I'm happy to grant that most of the marchers didn't sport delusional or depraved messages. (But they also didn't show any hint of disapprobation toward the ones who did, as I suspect they would've toward someone w/ a pro-Obama sign, much less one endorsing, say, the actual Che Guevara. They mostly seemed to regard the hard cases as on the right side, just more so.) Most of them at least looked normal (albeit not esp. representative of the new normal). I have no reason to think the prevalence of mental disorder is higher among them than the country as a whole; their real problem, the one of display anyway, wasn’t so much psychological or intellectual as political & moral. Sometimes normal people get things badly wrong & act really badly. The fact that they aren't obviously odd doesn’t make their political theories worthy of deference, doesn’t make them a majority, & certainly doesn’t entitle them to get their way.

  7. I'm puzzled by the assumption that these roughly 100 signs, at a protest of tens of thousands of people, are necessarily a representative sample. Not that they're all even remotely objectionable.

    In particular, the "from all 57 states" sign is merely funny, not outrageous. Sorry, folks, you don't, as a Presidential candidate, get the number of states wrong, and ever have people stop poking fun at you over it.

  8. Thanks to Moral Panicker and to Barry. I suppose that Murdoch’s self-interest is served by telling the fearful to be very afraid.

    Has anyone seen any interviews with any of these people carrying signs that equate Obama with Hitler and Stalin? Someone has to have come up to them and asked, “If Obama really is what you say he is, why aren’t you in a concentration camp or gulag? Where is the Gestapo or the NKVD? How long do you think people lasted in those societies if they so much as criticized the dictators?”

    These people are more colossally ignorant of history than the most stoned hippies at the Pentagon were in 1967. No one in the mass media has done such an interview, but I figure there has to be a YouTube clip somewhere with that question being posed. Has anyone seen one? Can someone make one at the next big teabag gathering?

  9. "I need help understanding something. The stock prices of Cigna and other big private health insurers jumped after the Obama speech, and Big Pharma is supporting him on this bill. But the WSJ and Fox seem to be doing their best to torpedo the plan. Are there divisions within corporate culture? I have not seen much comment on this and I would welcome information if anyone can shed light on this phenomenon."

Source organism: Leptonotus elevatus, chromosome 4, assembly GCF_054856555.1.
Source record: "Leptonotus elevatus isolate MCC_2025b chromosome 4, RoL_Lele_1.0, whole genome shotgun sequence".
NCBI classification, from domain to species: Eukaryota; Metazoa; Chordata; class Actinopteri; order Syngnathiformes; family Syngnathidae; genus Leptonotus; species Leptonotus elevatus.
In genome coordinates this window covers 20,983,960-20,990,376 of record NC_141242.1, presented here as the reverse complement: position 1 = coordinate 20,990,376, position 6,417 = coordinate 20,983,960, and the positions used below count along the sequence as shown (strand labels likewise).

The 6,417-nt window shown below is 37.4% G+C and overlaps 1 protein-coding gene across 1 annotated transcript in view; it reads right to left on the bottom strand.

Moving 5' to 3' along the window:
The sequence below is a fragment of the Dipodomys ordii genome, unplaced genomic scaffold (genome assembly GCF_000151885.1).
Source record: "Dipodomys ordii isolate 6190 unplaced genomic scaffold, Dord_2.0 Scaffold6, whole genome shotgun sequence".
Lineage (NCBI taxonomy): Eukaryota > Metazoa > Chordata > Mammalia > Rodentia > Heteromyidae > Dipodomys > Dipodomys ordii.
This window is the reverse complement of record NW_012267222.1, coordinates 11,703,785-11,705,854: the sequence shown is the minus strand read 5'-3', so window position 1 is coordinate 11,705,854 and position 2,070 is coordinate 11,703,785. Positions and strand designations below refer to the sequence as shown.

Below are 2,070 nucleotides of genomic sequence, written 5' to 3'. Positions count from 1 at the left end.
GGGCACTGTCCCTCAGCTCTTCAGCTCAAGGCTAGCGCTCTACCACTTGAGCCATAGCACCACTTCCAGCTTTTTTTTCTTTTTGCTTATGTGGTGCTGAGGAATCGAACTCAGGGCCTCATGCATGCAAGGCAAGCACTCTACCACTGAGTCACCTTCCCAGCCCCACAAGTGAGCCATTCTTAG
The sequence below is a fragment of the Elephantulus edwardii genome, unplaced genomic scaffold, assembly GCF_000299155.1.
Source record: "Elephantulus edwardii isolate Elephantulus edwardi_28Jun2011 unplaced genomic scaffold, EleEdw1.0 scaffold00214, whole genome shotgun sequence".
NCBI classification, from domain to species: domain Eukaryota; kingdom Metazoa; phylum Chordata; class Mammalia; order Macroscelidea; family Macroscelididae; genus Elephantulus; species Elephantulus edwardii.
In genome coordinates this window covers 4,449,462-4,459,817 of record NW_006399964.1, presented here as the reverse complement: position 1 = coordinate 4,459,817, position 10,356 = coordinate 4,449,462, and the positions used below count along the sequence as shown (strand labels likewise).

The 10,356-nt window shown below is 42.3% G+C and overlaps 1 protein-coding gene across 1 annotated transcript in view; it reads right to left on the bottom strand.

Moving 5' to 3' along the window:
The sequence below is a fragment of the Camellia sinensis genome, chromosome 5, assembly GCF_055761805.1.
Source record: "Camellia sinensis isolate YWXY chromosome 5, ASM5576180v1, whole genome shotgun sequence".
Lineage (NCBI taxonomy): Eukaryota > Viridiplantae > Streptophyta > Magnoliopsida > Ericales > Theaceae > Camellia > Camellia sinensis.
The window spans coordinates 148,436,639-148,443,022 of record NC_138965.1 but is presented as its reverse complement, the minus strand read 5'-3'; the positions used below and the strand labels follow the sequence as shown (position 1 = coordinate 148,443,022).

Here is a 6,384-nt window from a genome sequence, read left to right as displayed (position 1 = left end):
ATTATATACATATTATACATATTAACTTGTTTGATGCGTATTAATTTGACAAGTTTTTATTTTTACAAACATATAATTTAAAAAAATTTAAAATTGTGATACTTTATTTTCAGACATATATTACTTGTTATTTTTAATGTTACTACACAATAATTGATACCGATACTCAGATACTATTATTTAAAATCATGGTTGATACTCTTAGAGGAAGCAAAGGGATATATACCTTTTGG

Right now:

    1) the best case scenario for the insurance industry is that a "reform" plan with a mandate but without a public option or meaningful regulation passes;

    2) the next best case is maintenance of the status quo; and

    3) the worst case is passing reform with a public option or with strict regulation.

    Health insurance stock prices have gone up as the chances of the "worst" case scenario have gone down. While the "best" case is preferred by insurance companies, the worst case scares the bejeebus out of them, and they're more than willing to reduce the chances of scenario 1 if that means reducing the chances of scenario 3) as well. So, the insurance companies lobby for scenario 1 while FOX and associated businesses lobby for scenario 2. The insurance companies can't very well lobby for both 1 and 2 on their own without hurting their credibility, so they take on the burden of lobbying for 1 while their allies in the Murdoch empire lobby for 2 as insurance against 3.

  10. Brett,

    I understand what you're saying about how 100 signs might not be representative of the whole group of protesters. But I don't believe you're thinking about this in the right way. The people holding the signs seemed to be completely comfortable and within their own element. There are no indications from any source that would you lead you to believe that any of the other protesters not holding signs found the signs objectionable. Instead, they were accepted. I would like to believe (and feel in my heart that I am right on this one) that most Americans would find most of these signs disgusting.

  11. Brett,

    For an array of 200 items (not roughly 100) to be stunning, it isn't necessary for every single item in it to be stunning, or even objectionable. I don't think Kleiman said all, or even half, of the photos were of signs, still less of objectionable ones. He characterized the array's overall effect. Along w/ hatefulness, he mentioned ignorance, which is a different defect. Some of the protesters displayed ignorance or hatred in their persons (or through image- or message-bearing clothes), not w/ signs. Some of the photos are sad, maybe even stunningly so, w/o, taken alone, capturing anything objectionable. Sometimes an idiot's just an idiot.